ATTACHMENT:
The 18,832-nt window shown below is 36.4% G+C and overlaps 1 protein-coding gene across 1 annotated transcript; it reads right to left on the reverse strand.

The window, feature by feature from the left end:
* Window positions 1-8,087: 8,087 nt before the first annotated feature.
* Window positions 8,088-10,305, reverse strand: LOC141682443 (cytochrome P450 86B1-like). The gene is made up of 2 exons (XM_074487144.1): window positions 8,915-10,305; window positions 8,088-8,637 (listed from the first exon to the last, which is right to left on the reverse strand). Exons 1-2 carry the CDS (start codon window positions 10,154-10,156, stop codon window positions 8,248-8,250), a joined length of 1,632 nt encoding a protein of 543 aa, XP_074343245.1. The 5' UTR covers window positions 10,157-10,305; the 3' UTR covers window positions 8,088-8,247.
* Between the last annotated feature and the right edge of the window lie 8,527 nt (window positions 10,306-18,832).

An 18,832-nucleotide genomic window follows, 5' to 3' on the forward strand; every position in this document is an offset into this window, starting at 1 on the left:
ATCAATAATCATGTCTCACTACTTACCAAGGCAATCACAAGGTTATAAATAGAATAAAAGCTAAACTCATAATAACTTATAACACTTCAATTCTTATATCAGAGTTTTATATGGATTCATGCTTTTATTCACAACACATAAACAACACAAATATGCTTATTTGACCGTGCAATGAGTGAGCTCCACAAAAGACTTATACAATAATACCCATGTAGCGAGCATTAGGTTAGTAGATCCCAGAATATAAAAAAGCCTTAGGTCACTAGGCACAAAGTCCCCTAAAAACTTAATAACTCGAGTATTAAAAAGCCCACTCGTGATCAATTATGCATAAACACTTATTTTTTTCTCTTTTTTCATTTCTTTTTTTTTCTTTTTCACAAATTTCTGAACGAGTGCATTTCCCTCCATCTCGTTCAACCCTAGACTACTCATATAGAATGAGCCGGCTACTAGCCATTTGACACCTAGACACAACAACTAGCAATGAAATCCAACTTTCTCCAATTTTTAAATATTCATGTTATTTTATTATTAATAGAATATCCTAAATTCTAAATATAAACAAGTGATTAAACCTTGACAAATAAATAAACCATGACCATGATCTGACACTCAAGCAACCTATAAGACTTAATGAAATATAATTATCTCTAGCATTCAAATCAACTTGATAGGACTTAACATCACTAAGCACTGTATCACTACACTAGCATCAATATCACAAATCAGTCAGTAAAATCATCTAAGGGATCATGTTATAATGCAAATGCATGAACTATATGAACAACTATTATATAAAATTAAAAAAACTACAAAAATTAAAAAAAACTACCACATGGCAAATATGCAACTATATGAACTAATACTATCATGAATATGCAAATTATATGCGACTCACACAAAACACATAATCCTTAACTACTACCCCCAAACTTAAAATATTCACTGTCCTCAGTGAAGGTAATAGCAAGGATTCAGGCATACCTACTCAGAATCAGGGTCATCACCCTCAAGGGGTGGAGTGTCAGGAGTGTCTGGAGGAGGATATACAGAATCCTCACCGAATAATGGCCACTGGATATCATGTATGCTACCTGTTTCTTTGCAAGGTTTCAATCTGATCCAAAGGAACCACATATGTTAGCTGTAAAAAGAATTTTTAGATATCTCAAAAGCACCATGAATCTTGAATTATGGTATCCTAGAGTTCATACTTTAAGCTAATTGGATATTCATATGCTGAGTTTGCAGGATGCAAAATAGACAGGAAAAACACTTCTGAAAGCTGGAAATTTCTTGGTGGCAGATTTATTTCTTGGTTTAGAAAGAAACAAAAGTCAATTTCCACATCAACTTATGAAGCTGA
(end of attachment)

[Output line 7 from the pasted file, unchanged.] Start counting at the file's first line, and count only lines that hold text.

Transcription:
ATCAATAATCATGTCTCACTACTTACCAAGGCAATCACAAGGTTATAAATAGAATAAAAGCTAAACTCATAATAACTTATAACACTTCAATTCTTATATCAGAGTTTTATATGGATTCATGCTTTTATTCACAACACATAAACAACACAAATATGCTTATTTGACCGTGCAATGAGTGAGCTCCACAAAAGACTTATACAATAATACCCATGTAGCGAGCATTAGGTTAGTAGATCCCAGAATATAAAAAAGCCTTAGGTCACTAGGCACAAAGTCCCCTAAAAACTTAATAACTCGAGTATTAAAAAGCCCACTCGTGATCAATTATGCATAAACACTTATTTTTTTCTCTTTTTTCATTTCTTTTTTTTTCTTTTTCACAAATTTCTGAACGAGTGCATTTCCCTCCATCTCGTTCAACCCTAGACTACTCATATAGAATGAGCCGGCTACTAGCCATTTGACACCTAGACACAACAACTAGCAATGAAATCCAACTTTCTCCAATTTTTAAATATTCATGTTATTTTATTATTAATAGAATATCCTAAATTCTAAATATAAACAAGTGATTAAACCTTGACAAATAAATAAACCATGACCATGATCTGACACTCAAGCAACCTATAAGACTTAATGAAATATAATTATCTCTAGCATTCAAATCAACTTGATAGGACTTAACATCACTAAGCACTGTATCACTACACTAGCATCAATATCACAAATCAGTCAGTAAAATCATCTAAGGGATCATGTTATAATGCAAATGCATGAACTATATGAACAACTATTATATAAAATTAAAAAAACTACAAAAATTAAAAAAAACTACCACATGGCAAATATGCAACTATATGAACTAATACTATCATGAATATGCAAATTATATGCGACTCACACAAAACACATAATCCTTAACTACTACCCCCAAACTTAAAATATTCACTGTCCTCAGTGAAGGTAATAGCAAGGATTCAGGCATACCTACTCAGAATCAGGGTCATCACCCTCAAGGGGTGGAGTGTCAGGAGTGTCTGGAGGAGGATATACAGAATCCTCACCGAATAATGGCCACTGGATATCATGTATGCTACCTGTTTCTTTGCAAGGTTTCAATCTGATCCAAAGGAACCACATATGTTAGCTGTAAAAAGAATTTTTAGATATCTCAAAAGCACCATGAATCTTGAATTATGGTATCCTAGAGTTCATACTTTAAGCTAATTGGATATTCATATGCTGAGTTTGCAGGATGCAAAATAGACAGGAAAAACACTTCTGAAAGCTGGAAATTTCTTGGTGGCAGATTTATTTCTTGGTTTAGAAAGAAACAAAAGTCAATTTCCACATCAACTTATGAAGCTGA